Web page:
Modi's visit will create awareness about slain Rabbi's vision, says Israel Kozlovsky
Mumbai, July 5: As Prime Minister Narendra Modi is to meet Moshe, the little boy who was orphaned in the 26/11 terror attack on the Chabad House, Rabbi Israel Kozlovsky, the director of Chabad House in Mumbai, hopes the Prime Minister's historic visit to Israel will create awareness about slain Rabbi's vision for a better and peaceful world.
Moshe Holtzberg was two when Pakistani terrorists attacked Chabad House in the 2008 Mumbai terror attacks.
Moshe was rescued by his Indian nanny Sandra Samuel even as Pakistani terrorists brutally gunned down his young Jewish parents, Rabbi Gavriel and Rivka Holtzberg, during the attack on the Chabad House in Nariman House.
Modi made it a point to invite Samuel for a meeting along with Moshe and his family members, which is scheduled for Wednesday afternoon.
"We are glad that Prime Minister Modi is meeting with Moshe and recognizing the sacrifice of his parents, an exceptional couple and our personal role models, to establish Chabad-Lubavitch here and their service to the Jewish people," said the current Rabbi Israel Kozlovsky.
"We are humbled to be a part of, and to continue the holy work of Rabbi Gavriel and Rivka Holtzberg, and are working diligently on actualizing the dream of a Memorial Museum at Nariman House. It is our hope that this historical visit and meeting will create awareness of this project, and the Rabbi's vision for a better, more peaceful world," Rabbi Kozlovsky told IANS in an email.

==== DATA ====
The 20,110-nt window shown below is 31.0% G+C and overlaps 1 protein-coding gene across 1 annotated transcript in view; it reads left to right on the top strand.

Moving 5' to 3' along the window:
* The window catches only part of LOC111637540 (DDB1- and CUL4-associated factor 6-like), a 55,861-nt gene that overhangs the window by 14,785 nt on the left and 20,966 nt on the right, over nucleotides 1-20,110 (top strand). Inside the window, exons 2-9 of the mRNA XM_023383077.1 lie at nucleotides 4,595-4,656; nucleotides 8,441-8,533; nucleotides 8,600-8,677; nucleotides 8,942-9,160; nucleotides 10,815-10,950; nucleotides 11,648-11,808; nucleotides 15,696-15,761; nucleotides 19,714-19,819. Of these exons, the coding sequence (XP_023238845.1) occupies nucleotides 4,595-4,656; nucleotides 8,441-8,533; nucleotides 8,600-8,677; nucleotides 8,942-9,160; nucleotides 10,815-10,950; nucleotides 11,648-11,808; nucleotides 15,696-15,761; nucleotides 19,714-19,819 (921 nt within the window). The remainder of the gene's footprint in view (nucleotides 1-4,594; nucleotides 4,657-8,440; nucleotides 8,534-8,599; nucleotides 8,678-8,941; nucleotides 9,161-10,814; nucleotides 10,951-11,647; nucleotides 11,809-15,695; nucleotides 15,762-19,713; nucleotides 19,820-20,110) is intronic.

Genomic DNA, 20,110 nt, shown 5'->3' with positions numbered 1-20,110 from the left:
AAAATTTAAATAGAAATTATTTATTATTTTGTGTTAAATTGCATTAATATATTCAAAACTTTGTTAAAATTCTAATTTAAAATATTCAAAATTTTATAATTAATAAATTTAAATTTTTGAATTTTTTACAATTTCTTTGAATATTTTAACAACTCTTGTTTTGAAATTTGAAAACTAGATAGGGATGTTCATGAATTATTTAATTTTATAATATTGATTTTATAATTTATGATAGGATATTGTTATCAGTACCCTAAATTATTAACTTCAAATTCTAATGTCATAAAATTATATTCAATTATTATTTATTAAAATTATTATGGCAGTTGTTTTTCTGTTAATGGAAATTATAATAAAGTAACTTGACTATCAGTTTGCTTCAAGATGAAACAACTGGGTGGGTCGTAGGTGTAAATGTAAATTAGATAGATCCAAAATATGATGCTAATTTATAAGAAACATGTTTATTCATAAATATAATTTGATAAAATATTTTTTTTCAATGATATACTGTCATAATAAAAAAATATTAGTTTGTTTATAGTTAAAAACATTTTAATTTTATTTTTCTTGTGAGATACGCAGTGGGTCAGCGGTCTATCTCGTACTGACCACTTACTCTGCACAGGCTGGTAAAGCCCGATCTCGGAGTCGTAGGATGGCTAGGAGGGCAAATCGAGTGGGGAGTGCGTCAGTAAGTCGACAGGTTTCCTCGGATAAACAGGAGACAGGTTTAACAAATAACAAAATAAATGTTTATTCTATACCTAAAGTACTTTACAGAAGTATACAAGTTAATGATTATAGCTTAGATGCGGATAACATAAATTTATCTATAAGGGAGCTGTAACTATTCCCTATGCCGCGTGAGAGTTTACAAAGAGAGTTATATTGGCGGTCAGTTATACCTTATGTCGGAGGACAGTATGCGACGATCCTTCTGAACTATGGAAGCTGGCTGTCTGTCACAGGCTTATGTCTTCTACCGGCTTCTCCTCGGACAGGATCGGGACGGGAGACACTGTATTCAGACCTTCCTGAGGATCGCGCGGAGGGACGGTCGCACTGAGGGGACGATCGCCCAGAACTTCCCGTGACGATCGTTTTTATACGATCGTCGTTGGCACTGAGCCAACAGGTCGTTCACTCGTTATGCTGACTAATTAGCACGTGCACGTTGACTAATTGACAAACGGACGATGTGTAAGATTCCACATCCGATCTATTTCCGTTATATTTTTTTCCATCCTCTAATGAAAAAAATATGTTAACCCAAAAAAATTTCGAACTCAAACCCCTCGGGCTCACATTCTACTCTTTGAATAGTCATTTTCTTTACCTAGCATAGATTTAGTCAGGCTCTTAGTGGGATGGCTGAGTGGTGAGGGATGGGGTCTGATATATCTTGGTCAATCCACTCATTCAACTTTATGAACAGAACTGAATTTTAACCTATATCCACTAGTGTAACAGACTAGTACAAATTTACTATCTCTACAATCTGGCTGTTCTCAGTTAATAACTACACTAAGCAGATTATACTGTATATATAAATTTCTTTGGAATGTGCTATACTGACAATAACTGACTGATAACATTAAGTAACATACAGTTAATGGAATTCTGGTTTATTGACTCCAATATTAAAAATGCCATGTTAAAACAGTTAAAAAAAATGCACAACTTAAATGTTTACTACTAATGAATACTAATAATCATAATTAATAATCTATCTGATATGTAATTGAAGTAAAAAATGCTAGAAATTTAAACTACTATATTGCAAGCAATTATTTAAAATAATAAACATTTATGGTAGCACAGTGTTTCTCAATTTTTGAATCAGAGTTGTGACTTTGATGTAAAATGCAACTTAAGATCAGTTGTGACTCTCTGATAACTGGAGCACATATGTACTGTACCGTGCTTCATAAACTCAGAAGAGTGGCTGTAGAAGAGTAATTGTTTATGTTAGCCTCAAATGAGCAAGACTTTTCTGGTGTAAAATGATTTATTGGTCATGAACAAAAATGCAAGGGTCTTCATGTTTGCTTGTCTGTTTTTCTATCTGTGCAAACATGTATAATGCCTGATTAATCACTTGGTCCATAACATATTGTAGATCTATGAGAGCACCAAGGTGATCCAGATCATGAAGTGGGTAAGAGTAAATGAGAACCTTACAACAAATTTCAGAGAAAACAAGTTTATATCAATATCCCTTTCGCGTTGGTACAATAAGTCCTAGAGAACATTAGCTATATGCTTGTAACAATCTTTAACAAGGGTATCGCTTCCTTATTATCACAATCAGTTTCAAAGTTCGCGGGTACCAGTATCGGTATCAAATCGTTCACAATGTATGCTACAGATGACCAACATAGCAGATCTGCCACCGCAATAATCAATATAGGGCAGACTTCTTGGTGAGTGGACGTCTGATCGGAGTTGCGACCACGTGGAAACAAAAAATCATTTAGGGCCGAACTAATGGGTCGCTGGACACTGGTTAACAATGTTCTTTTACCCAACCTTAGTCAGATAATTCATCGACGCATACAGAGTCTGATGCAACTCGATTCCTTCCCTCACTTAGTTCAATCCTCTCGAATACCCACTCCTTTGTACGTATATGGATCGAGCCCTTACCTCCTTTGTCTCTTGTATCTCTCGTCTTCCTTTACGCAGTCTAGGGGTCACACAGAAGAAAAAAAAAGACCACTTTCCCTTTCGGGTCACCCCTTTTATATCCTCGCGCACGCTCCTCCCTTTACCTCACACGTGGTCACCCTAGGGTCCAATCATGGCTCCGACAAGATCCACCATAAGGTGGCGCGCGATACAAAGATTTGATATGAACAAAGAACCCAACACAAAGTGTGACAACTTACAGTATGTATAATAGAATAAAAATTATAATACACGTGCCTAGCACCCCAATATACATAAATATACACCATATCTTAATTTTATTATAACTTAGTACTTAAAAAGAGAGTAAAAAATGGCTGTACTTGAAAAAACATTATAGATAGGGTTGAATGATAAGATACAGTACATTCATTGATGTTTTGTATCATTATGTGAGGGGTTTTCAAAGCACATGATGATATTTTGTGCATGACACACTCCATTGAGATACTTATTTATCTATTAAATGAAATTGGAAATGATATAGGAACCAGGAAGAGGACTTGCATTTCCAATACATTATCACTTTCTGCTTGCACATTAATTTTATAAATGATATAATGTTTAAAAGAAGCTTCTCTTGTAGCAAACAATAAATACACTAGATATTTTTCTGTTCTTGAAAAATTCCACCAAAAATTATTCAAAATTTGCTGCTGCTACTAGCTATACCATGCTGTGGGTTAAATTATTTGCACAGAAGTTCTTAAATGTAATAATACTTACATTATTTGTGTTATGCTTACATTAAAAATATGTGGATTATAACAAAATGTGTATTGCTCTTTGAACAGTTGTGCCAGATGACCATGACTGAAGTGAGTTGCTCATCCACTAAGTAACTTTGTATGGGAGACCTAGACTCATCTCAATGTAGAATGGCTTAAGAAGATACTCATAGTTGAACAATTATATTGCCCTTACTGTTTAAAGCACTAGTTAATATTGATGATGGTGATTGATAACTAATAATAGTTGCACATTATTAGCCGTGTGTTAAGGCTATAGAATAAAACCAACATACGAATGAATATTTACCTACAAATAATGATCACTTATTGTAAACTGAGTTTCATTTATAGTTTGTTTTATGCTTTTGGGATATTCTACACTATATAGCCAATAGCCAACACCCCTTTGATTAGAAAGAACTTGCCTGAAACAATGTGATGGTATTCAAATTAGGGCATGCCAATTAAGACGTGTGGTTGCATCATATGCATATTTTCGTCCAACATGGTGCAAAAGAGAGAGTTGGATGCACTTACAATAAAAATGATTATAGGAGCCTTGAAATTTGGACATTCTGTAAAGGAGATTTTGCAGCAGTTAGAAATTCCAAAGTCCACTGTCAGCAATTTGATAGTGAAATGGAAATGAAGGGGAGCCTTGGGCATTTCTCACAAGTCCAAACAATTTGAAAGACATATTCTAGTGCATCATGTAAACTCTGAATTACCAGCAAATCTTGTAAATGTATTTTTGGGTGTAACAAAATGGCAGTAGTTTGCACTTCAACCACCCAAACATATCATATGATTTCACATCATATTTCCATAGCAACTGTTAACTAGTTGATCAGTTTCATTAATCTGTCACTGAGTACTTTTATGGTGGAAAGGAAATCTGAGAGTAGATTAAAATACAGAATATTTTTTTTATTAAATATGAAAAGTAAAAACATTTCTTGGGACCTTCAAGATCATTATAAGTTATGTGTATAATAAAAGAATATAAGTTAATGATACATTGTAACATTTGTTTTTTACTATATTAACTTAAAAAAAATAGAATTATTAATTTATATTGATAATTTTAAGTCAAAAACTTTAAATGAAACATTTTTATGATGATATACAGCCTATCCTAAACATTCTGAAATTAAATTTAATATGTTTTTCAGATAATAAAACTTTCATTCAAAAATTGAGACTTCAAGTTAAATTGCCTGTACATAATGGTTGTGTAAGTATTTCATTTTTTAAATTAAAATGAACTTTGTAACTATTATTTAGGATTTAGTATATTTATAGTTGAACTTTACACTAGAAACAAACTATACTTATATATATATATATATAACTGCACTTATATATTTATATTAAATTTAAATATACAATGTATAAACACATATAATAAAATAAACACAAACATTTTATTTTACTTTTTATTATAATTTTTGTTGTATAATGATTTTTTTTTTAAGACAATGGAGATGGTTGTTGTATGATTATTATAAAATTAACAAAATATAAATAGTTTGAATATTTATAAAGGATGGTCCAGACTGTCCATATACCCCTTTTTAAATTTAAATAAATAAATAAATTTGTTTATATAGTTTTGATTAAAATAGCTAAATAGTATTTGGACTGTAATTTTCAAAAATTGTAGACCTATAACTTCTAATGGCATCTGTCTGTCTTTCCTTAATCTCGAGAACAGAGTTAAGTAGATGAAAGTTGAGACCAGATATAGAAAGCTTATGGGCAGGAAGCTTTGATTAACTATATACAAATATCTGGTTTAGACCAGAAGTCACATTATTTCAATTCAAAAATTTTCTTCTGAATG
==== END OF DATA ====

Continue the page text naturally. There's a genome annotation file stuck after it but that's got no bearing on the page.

Now, 11 years old, the little Moshe was whisked off along with Samuel to Israel shortly after the traumatic 26/11 attack - which claimed the lives of another eight Israeli nationals. He has been brought up by his grandparents - Shimon and Yehudit Rosenberg - in the Land of Moses.
As a gesture of gratitude, Samuel was granted an honorary citizenship by the Israel government and conferred the highest civilian award given to non-Jews, 'Righteous Gentile', for protecting and saving Moshe from the terrorists.
After going to Israel in 2008 and tending to Moshe for another four years, Sameul is now working among disabled children at the Aleh Jerusalem Centre.
However, as she told local media, Samuel makes it a point to visit her darling 'Sonu' - her affectionate name for Moshe - travelling from Jerusalem to Afula by bus on weekends.
A widow, Samuels, 53, hails from Goa. She lost her husband John Samuel, a Keralite, to an undiagnosed illness. Her two sons Jackson, 34 and Martin, 27, continue to live in India.
That fateful Wednesday (November 26, 2008), Samuel heard gunshots resounding across the Chabad House and locked herself in a laundry room as she heard Rivka Holtzberg screaming.
Later, she said she heard little Moshe crying and calling for her and when emerged from her hiding place, she saw him, drenched in blood, crying besides his dead parents in a room upstairs.
Acting swiftly, Samuels grabbed Moshe and ran from the building. Later it was confirmed that his parents were killed in the terror strike.
Shortly after the funeral of the Holtzbergs, the Israeli authorities made arrangements to send Samuel and Moshe to Israel as a safety measure.
The Mumbai terror strikes, lasting 60 hours, led to the death of 166 persons, including security forces, police personnel, and many foreigners. It left around 700 others injured. The 10 Pakistani terrorists struck at different locations in south Mumbai like five-star hotels, a pub, the Jewish worship center, the CSMT railway terminus, and hospitals.